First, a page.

“Chefs who are making efforts to reduce waste, recycle and be more eco-friendly – in a city where so many restaurants are flying in Wagyu beef, foie gras and French ducks every day – should also be rewarded.”

There are benchmarks of dining excellence that awards often overlook, she adds.

“Diners are fickle. I’d love to see more chefs like Malcolm Lee of Candlenut and Han Li Guang of Labyrinth being supported, and those chefs in turn inspiring and supporting a newer generation of young chefs,” Dunston says. “And where are all the Singaporean women chefs? That’s also a problem with the World’s 50 Best. It’s so male-dominated.”

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Odette and Candlenut are loved by food critics and industry influencers because they are renowned for their eclectic blends of cuisine.

For Pav Khialani, founder of Australian-inspired bar and cafe The Hangar, a lack of traditional Asian fare on the World’s 50 Best list is not necessarily a bad thing. If anything, it’s an indication of Singapore’s modernity.

“Singaporean classics are delicious, and I love a plate of Hokkien mee [fried noodles with shrimp and squid], but we shouldn’t just look at the past. Especially when it comes to award-worthy restaurants, I think it’s a lot easier to do better when you’re not trying to affiliate yourself to a ‘national’ cuisine, because that’s when you can break free of tradition and rules, and really be creative,” Khialani says.

Emmanuel Stroobant, chef at Emmanuel Stroobant Group, suggests the addition of more categories to the 50 Best list, including a separate ranking for outstanding vegan or vegetarian restaurants, for example.

“I’ve noticed that more people are choosing to go vegetarian or vegan when they dine at Saint Pierre [one of the group’s restaurants]. Even non-vegetarians are willing to order the vegetarian menu if it’s done well,” he says.

“These innovations are a far cry from the mock meat and other bland vegetarian products that have traditionally been available,” he says, referring to such dishes as his organic avocado millefeuille. “Restaurants that showcase this innovation should also be featured in Asia’s Best list.”

Ivan Brehm, chef and owner of one-Michelin-starred Nouri, thinks fusion cuisine deserves to have its own category, rather than be regarded as a novelty.

“With Singapore being the intersection of cuisines from across the globe, I’m hooked on ‘crossroads cooking’ – a term that celebrates the similarities between cuisines and cultures. It would be fabulous to have a list of the best ‘crossroads restaurants’”, says the alumnus of Heston Blumenthal’s The Fat Duck and former head chef of Bacchanalia.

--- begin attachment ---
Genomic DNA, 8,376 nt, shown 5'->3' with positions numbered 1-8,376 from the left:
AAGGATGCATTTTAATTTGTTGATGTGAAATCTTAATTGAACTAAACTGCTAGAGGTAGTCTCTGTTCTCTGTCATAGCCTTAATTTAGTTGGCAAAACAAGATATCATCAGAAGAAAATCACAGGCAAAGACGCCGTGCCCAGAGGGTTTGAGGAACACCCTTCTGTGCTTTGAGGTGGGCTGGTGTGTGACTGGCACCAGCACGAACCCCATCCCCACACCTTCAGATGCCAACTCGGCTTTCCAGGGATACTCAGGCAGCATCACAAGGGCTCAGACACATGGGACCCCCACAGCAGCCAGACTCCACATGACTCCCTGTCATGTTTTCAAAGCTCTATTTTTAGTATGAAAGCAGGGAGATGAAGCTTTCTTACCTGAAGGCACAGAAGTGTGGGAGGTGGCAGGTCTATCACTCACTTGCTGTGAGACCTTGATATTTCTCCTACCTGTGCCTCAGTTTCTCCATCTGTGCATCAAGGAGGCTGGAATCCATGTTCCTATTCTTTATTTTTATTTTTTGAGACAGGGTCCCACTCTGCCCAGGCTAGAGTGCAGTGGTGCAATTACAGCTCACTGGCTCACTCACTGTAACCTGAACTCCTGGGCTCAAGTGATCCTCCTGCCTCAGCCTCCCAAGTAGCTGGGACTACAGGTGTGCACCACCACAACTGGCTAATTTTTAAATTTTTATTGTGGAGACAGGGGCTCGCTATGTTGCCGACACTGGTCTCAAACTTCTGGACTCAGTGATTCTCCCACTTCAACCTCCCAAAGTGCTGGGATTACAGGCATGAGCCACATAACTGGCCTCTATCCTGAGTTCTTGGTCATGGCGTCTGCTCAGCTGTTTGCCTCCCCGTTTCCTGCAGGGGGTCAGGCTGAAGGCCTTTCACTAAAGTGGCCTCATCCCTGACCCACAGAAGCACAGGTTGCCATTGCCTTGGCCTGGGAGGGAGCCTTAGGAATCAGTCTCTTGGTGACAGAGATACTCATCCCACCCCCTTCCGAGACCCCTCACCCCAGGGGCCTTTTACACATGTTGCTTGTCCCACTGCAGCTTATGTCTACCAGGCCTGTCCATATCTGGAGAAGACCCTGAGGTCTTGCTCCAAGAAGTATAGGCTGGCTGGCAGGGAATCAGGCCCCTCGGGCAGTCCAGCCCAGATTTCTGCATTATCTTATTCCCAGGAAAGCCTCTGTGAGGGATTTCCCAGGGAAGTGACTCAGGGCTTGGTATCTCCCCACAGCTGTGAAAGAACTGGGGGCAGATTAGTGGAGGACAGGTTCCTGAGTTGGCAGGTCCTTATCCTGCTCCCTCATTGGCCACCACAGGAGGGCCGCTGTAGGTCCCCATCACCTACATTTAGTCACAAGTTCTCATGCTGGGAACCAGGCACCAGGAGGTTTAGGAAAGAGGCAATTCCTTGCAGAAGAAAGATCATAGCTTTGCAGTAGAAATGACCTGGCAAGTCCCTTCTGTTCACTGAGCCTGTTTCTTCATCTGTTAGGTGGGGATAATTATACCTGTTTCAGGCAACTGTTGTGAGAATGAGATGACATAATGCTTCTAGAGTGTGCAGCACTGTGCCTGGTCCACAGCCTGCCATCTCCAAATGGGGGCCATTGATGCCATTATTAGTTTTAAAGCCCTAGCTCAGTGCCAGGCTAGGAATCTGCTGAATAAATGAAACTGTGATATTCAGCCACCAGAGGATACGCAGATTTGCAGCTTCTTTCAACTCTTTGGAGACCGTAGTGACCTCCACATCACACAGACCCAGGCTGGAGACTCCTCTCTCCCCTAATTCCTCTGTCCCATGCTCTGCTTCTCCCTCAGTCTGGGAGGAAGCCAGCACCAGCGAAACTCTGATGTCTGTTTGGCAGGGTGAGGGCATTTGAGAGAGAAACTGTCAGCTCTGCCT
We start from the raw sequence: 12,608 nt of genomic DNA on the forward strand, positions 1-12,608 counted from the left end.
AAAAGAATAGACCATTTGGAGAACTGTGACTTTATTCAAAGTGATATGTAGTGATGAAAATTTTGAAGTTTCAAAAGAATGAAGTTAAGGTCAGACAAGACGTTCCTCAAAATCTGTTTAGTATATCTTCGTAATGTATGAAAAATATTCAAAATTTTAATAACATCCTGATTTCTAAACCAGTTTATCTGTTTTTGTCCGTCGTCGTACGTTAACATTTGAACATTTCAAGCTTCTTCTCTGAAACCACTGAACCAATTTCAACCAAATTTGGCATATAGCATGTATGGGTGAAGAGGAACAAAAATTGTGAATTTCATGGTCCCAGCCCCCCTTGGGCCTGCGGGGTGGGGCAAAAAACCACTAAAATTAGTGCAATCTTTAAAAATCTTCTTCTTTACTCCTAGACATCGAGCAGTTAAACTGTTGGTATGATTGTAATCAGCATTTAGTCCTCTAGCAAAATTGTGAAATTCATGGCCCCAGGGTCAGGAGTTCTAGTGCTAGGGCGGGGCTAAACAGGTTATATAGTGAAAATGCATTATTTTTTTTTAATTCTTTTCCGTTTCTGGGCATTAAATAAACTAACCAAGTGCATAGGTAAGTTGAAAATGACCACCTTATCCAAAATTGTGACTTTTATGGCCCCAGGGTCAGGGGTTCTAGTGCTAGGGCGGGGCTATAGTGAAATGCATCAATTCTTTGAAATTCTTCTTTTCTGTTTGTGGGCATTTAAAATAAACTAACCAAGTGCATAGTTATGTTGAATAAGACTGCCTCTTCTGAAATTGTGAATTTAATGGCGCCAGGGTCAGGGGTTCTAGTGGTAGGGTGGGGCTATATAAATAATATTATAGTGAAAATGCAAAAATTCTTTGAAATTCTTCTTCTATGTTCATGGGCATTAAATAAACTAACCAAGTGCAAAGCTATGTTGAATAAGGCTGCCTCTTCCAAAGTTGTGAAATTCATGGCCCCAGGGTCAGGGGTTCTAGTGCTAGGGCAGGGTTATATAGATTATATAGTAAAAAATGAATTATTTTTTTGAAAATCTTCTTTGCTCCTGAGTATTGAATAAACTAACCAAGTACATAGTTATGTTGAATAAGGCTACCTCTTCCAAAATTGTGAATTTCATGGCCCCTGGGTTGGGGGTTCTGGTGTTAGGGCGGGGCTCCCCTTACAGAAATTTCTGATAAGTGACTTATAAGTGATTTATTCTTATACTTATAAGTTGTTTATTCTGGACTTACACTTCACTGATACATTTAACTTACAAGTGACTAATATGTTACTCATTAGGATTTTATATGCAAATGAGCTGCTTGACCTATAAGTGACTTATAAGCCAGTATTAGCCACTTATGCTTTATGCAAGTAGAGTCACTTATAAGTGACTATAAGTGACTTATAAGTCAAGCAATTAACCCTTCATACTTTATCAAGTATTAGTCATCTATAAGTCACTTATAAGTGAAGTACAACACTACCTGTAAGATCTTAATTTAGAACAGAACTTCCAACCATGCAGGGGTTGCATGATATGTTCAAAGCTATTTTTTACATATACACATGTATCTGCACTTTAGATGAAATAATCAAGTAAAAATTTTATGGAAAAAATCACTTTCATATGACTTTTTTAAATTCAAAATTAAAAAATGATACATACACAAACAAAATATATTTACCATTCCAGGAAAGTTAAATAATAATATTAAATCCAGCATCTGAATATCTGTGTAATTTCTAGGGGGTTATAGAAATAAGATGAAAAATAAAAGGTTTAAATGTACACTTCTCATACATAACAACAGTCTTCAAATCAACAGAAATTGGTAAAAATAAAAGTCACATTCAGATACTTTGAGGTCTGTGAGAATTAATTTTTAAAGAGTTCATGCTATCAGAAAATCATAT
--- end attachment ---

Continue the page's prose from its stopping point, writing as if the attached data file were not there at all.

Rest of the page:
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Kirk Westaway, Michelin-starred chef at Jaan, thinks Singapore is moving in the right direction to become the next unmissable dining capital, but chefs need to tell the story behind the food.

Westaway, who fuses British, French and Singaporean flavours, says: “Beyond filling your stomach, it also centres on the experience. It’s important to understand how fine-dining dishes [in Asia] come to life, the stories behind the cuisines and the passion behind the people who create them.”

The 50 Best’s Drew concedes that no restaurant ranking has a “perfect” system, but argues the 50 Best provides a snapshot of global opinion, and is respected and followed by diners across the world.

“Asia’s 50 Best Restaurants has also been a hugely positive force in the industry, encouraging greater collaboration, discovery and mutual celebration and respect,” he says.

Writer Dunston thinks there’s scope to raise awareness by conveying the origins of Asian cuisines. Many people from farther afield don’t appreciate that Asian cuisines vary widely across the region, she says.

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Food and beverage consultant and entrepreneur Imran Mohammad agrees. “Just as French or Italian cuisine have well-known lore … the origins, methods, and appreciation of Asian cuisine, and the unique ingredients, cooks, flavours and methods that make them, need to be celebrated and their stories told,” he says. “Like how a French wine’s tale is told by a sommelier, a hearty bowl of Asian noodles and broth can take on a life with great storytelling.”

Collectively, as lovers and creators of Asian cuisine, he says: “We need to be bold to create and recreate. An example being the world’s first Chilli Crab Challenge that we created with Ban Leong Wah Hoe Seafood Restaurant, which commanded international attention and put the Singaporean dish on the world map.”